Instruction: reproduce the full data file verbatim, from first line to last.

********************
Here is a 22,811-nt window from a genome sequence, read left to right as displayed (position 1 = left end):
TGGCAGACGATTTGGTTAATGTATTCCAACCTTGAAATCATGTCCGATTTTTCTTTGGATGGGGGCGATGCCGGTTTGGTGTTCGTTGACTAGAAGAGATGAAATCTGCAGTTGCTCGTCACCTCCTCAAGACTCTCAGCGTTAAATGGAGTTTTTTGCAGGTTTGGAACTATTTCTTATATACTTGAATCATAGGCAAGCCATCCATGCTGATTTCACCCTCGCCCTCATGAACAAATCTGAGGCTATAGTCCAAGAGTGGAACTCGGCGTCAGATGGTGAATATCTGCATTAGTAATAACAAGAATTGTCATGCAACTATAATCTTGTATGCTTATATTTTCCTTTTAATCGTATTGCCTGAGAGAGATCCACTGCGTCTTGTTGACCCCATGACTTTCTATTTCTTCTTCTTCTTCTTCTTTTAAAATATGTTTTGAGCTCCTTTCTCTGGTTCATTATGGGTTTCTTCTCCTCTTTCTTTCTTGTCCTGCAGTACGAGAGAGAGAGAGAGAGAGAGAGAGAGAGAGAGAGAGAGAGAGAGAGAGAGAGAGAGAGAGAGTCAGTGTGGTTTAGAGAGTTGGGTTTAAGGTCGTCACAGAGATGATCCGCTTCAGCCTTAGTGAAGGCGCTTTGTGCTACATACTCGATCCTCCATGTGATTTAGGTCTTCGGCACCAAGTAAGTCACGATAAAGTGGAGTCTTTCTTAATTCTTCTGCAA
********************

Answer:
Here is a 22,811-nt window from a genome sequence, read left to right as displayed (position 1 = left end):
TGGCAGACGATTTGGTTAATGTATTCCAACCTTGAAATCATGTCCGATTTTTCTTTGGATGGGGGCGATGCCGGTTTGGTGTTCGTTGACTAGAAGAGATGAAATCTGCAGTTGCTCGTCACCTCCTCAAGACTCTCAGCGTTAAATGGAGTTTTTTGCAGGTTTGGAACTATTTCTTATATACTTGAATCATAGGCAAGCCATCCATGCTGATTTCACCCTCGCCCTCATGAACAAATCTGAGGCTATAGTCCAAGAGTGGAACTCGGCGTCAGATGGTGAATATCTGCATTAGTAATAACAAGAATTGTCATGCAACTATAATCTTGTATGCTTATATTTTCCTTTTAATCGTATTGCCTGAGAGAGATCCACTGCGTCTTGTTGACCCCATGACTTTCTATTTCTTCTTCTTCTTCTTCTTTTAAAATATGTTTTGAGCTCCTTTCTCTGGTTCATTATGGGTTTCTTCTCCTCTTTCTTTCTTGTCCTGCAGTACGAGAGAGAGAGAGAGAGAGAGAGAGAGAGAGAGAGAGAGAGAGAGAGAGAGAGAGAGAGAGAGTCAGTGTGGTTTAGAGAGTTGGGTTTAAGGTCGTCACAGAGATGATCCGCTTCAGCCTTAGTGAAGGCGCTTTGTGCTACATACTCGATCCTCCATGTGATTTAGGTCTTCGGCACCAAGTAAGTCACGATAAAGTGGAGTCTTTCTTAATTCTTCTGCAA